When 1 in 6 people in the country is living in a food insecure household, that is an outrage. A country as wealthy as ours– wealthy enough to end hunger even in hard times like those we have been experiencing– should not countenance the moral blight of hunger. Those of us who work to reduce and eventually end hunger in this country cannot succeed, however, by making moral arguments alone. What is needed in addition to move voters, policymakers and institutions to act is a strong evidence base that establishes the causes of hunger, the consequences of hunger for individuals involved, the breadth of the population affected, and the practical strategies to address hunger.
The articles in this journal illuminate many of these topics while exploring the impacts of federal nutrition programs and deepening the case that economic and nutrition supports for families reduce food insecurity and mediate the impacts of poverty and food insecurity, particularly for children.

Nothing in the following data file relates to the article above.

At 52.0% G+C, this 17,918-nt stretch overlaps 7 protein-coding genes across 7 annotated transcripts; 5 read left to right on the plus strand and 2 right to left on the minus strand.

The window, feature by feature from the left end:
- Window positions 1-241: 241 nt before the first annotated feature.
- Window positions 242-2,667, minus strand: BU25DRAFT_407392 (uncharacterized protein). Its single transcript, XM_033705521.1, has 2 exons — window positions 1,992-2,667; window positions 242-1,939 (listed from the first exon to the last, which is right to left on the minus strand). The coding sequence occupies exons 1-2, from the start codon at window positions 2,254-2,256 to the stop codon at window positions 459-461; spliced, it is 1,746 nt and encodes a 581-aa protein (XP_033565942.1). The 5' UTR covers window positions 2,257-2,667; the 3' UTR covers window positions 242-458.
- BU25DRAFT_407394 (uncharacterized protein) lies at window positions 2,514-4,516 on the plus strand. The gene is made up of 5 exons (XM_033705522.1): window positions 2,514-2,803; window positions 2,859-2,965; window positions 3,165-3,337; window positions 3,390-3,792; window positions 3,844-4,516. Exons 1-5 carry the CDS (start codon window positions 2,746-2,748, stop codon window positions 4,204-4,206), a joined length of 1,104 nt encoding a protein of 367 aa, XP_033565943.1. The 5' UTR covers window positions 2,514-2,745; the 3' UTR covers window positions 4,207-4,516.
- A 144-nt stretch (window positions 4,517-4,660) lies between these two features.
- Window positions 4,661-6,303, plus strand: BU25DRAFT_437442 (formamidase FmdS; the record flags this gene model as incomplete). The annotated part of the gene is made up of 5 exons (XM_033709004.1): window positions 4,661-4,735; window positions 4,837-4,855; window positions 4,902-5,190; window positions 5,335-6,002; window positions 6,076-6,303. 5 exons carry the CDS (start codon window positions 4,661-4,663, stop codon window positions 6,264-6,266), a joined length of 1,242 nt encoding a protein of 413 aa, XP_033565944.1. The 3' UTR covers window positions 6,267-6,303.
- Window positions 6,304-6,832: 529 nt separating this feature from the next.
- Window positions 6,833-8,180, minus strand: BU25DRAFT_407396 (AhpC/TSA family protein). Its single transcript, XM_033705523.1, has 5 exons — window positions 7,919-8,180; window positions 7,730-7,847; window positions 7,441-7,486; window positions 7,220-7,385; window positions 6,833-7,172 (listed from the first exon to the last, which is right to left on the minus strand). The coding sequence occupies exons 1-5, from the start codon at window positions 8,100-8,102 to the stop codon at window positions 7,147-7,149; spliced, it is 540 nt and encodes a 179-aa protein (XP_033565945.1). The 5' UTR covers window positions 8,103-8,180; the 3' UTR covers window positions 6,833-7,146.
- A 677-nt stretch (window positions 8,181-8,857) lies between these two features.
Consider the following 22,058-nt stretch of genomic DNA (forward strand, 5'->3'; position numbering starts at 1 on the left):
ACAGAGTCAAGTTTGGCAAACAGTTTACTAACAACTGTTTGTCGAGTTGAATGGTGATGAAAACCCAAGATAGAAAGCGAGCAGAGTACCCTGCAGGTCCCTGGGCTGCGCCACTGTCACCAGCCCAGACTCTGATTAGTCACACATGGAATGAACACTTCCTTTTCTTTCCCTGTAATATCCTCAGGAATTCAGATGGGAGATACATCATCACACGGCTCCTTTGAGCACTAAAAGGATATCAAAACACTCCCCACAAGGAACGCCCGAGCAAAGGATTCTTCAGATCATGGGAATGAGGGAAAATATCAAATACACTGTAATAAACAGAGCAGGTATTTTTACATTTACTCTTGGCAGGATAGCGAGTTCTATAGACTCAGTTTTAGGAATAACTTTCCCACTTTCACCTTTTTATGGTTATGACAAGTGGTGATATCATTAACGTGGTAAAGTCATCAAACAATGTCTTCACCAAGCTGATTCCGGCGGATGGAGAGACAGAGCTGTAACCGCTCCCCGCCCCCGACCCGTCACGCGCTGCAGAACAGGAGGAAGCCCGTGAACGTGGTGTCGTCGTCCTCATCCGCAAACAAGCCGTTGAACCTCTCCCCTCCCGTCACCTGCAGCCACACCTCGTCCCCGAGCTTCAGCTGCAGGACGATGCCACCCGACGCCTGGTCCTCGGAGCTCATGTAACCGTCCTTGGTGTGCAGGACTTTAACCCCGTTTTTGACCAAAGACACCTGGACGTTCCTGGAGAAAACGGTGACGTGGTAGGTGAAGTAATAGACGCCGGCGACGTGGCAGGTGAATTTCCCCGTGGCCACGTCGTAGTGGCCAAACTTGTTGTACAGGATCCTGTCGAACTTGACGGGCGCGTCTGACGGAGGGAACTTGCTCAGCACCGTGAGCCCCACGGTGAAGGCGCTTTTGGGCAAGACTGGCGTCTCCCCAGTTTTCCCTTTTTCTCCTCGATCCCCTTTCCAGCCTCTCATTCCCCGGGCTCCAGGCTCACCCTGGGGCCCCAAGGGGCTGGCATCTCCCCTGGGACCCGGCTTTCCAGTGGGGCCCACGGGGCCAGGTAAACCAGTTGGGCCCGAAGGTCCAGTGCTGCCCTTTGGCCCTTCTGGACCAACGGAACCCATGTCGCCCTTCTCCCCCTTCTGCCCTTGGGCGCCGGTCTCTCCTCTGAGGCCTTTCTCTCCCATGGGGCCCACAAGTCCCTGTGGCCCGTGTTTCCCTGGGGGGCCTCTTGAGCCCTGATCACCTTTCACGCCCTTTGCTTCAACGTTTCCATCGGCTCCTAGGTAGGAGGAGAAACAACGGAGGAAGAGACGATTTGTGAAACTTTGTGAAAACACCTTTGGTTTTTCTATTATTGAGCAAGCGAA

Jim Weill has been President of the Food Research and Action Center (FRAC) since February 1998. Jim has devoted his entire professional career to reducing hunger and poverty, protecting the legal rights of children and poor people, and expanding economic security, income and nutrition support programs and health insurance coverage.
Prior to joining FRAC, he was at the Children’s Defense Fund (CDF) as Program Director and General Counsel. He led CDF’s efforts in 1985 that produced the first major expansion of the Earned Income Tax Credit. Jim also oversaw CDF’s Medicaid expansion, child care, and child support enforcement reform efforts, and was a key leader of the campaign to pass the Children’s Health Insurance Program in 1997.
Before CDF, Mr. Weill was Deputy Director and Director of Federal Litigation at the Legal Assistance Foundation of Chicago. He litigated major law reform and class action cases in the federal courts of appeals and Supreme Court on Social Security, Medicaid, AFDC, SNAP/Food Stamps and other public benefits issues, and the rights of children born out of wedlock.
"Food Insecurity in America: A Call to Action,"
Journal of Applied Research on Children: Informing Policy for Children at Risk:
1, Article 1.
Available at: http://digitalcommons.library.tmc.edu/childrenatrisk/vol3/iss1/1